Fuel pump and ethanol?

Vettenick

Vettenick
Jul 17, 2019
418
The newer pump materials are supposed to be ethanol resistant, but if this thing has been sitting a long time, I would swap it out. Considering if the diaphragm leaks, it could go into the oil pan, get you stuck, or worse....a fire.
 

bfendick

Veteran Member
Dec 3, 2006
153
Vernon, BC
The addition of the ethanol to the gas is hard on all older vehicles as the ethanol dries out the rubber hoses, seals and gaskets in the fuel system including messing with the fuel tank sending unit. I always buy non-ethanol fuel and use Chevron 94 octane exclusively and tuned the engine for it.
 

hubedobeedo

3rd times a charm
Jul 18, 2013
999
Huntertown,IN
The addition of the ethanol to the gas is hard on all older vehicles as the ethanol dries out the rubber hoses, seals and gaskets in the fuel system including messing with the fuel tank sending unit. I always buy non-ethanol fuel and use Chevron 94 octane exclusively and tuned the engine for it.
it is bad to leave sit in aluminum carbs too. if it is anodized might help most are not. if you have drove since must be ok for now. at least you're driving it!
 

TTR230

Veteran Member
Aug 1, 2020
669
Burlington, Ontario
it is bad to leave sit in aluminum carbs too. if it is anodized might help most are not. if you have drove since must be ok for now. at least you're driving it!
I have found the ethanol gas leaves a much bigger mess behind if left to evaporate from a small vessel like a float bowl. I will say though, that it doesn't seem to turn to that vile smelling varnish as quickly as gas used to.

Fun fact: I just bought a vintage race bike that I can verify had been sitting for about 15 years with a tank full of cam 2 purple race gas, and it still looks and smells as if it was just pumped. I don't know if the premix helped. I may put it in the lawnmower for scientific purposes.
 

sandlapper

Veteran Member
Oct 9, 2020
1,629
SE CSA
I bought a vintage vette some years back, PO drove it only couple times a year but then only for a few miles. It had classic symptoms of gummed up system. Sooo, before I headed out for the +700 mile return trip --- I chatted up the local circletrack's fuel concession and got a full tank of fresh race fuel. Smelled heavenly, and within 20-30 miles it cleared any schmutz --- including dissolution of the fuel sock! Only thing left was its grommet. Easy viewing / replacement thru very large filler on deck lid. All good. I've done similar w/ LL100 but it's never melted a sock. Nowadays, Local FBOs can't be depended upon to permit direct-filling non-aircraft --- unless well acquainted.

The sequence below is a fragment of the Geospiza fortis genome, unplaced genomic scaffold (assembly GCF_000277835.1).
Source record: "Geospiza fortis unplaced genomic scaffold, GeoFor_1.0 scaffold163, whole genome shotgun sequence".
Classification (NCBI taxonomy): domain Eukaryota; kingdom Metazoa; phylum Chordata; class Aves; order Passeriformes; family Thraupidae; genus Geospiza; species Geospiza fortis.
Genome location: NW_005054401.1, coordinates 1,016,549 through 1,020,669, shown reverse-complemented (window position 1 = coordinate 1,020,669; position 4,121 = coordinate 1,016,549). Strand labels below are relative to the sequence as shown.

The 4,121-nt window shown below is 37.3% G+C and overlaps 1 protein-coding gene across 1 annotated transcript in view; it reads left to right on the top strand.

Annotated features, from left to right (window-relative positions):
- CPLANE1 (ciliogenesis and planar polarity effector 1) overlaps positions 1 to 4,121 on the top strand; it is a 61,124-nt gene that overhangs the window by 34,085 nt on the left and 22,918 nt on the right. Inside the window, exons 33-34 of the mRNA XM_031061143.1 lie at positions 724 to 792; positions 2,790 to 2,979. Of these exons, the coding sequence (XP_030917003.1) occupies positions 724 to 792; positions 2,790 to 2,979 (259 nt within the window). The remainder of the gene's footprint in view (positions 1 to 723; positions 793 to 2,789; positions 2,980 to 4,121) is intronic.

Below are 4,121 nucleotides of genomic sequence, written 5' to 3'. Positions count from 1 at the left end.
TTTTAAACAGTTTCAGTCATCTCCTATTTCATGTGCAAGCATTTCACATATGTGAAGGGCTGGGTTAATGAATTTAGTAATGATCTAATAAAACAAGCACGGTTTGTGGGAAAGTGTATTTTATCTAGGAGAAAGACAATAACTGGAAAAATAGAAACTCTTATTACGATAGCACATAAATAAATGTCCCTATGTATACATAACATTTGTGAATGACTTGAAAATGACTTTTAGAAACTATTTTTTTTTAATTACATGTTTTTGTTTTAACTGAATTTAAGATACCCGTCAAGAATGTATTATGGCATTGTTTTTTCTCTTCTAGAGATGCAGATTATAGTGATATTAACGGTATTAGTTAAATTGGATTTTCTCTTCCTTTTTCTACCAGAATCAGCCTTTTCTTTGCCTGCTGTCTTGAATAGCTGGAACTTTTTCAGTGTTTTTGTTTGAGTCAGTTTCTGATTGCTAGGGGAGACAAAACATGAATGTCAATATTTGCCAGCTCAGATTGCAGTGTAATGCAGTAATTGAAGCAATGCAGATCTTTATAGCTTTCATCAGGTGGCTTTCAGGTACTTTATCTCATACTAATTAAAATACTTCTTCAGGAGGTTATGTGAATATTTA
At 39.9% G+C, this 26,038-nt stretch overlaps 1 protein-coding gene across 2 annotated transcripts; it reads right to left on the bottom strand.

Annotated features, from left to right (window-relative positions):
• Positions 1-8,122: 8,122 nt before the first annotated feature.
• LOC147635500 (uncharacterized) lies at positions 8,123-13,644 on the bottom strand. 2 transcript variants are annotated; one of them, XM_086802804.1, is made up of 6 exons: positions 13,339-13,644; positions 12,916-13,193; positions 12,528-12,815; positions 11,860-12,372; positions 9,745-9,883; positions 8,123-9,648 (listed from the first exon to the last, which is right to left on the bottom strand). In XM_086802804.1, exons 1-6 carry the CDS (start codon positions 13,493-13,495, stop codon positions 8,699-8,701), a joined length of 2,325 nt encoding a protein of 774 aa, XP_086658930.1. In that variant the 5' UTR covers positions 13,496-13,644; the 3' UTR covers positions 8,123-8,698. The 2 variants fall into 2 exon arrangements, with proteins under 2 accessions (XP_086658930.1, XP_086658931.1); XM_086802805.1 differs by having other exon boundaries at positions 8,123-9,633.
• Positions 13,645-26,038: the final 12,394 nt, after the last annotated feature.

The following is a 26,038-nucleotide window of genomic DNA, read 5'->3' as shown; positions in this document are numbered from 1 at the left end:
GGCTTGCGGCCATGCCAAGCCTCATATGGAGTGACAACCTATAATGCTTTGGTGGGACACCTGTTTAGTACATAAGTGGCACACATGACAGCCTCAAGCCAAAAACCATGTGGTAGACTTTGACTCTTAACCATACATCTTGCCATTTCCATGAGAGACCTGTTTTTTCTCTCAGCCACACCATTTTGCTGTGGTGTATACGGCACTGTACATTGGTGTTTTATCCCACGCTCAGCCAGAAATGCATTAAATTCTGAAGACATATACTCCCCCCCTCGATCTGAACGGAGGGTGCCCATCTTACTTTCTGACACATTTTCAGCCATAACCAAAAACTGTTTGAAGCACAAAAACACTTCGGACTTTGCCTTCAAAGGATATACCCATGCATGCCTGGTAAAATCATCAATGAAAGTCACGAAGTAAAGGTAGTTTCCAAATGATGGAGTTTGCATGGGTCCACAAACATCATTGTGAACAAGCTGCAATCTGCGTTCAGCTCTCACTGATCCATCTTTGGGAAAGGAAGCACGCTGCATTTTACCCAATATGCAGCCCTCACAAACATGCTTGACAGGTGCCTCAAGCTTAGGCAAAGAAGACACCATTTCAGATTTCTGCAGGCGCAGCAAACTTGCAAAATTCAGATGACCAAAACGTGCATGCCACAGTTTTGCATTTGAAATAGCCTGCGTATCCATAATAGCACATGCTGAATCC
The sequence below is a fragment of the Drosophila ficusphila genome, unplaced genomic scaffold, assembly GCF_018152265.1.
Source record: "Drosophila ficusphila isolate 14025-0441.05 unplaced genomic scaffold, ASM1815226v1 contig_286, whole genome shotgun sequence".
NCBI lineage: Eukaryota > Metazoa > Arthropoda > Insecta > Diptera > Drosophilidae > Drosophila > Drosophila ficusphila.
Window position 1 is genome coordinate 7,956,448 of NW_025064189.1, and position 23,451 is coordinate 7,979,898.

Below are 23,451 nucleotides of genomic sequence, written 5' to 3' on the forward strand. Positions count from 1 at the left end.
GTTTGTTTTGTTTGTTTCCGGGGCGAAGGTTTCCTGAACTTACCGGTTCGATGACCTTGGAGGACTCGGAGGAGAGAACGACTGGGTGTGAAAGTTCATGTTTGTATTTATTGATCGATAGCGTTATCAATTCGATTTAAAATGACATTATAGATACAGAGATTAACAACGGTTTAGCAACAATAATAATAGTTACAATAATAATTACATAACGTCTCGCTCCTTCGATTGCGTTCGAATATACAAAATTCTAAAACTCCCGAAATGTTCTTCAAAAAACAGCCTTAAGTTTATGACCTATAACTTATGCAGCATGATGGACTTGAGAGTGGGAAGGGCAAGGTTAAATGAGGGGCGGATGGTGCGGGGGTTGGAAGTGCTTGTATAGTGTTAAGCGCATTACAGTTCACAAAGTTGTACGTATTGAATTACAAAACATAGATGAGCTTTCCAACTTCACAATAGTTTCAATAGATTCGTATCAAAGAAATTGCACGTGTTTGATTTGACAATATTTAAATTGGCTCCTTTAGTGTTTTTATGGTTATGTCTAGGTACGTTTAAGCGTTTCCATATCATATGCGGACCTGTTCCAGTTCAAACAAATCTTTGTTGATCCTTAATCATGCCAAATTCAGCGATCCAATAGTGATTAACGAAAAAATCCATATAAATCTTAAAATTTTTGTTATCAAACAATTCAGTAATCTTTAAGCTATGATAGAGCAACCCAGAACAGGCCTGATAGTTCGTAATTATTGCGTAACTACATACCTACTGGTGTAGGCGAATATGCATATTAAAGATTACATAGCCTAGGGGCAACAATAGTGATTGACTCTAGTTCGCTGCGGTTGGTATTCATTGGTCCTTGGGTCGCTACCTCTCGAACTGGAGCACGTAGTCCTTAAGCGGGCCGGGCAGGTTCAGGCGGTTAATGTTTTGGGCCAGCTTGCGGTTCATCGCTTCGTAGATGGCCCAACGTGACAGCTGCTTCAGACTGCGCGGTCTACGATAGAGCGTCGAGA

FS87LT

Veteran Member
Apr 3, 2010
102
DFW, TX
Back to the original post . . . considering the price of an OEM-style fuel pump for that motor, consider it "cheap insurance" to go ahead and change it out and be done with it.

In another forum a few years ago, it was mentioned that a fuel pump rebuilder in the northeast would rebuild vintage fuel pumps using the ethanol-resistant diaphram for a bit over $100.00 (at that time). Last time I checked on a new fuel pump for my '77 Type LT 305 (same pump part number as the Gen I 302, two line pump), it was like $30.00 USD. THAT's cheap insurance to me.

Ethanol dries out rubber fuel lines from the inside out. Akk fuel lines built since about 1990 are supposed to be ethanol resistant. Allegedly fuel pump diaphrams which have been allowed to dry out, even with the ethanol resistant rubber in them, CAN get brittle and fail.

Enjoy!
FS87LT
 

67johnny

Veteran Member
Apr 14, 2016
438
vancouver
I have had more problems with the Holley carbs than the Edelbrocks but the Aluminum bodies do not fair well when using regular fuel with 15% ethanol in play.
That said... the issue is so bad with Lawnmowers and chain saws that most manufacturers now mandate Premium fuel and its not due to high compression mandating higher octane fuel.
Here is an interesting read on the subject.> https://www.onallcylinders.com/2014...derstanding-ethanol-can-protect-classic-ride/
 




Latest posts

Top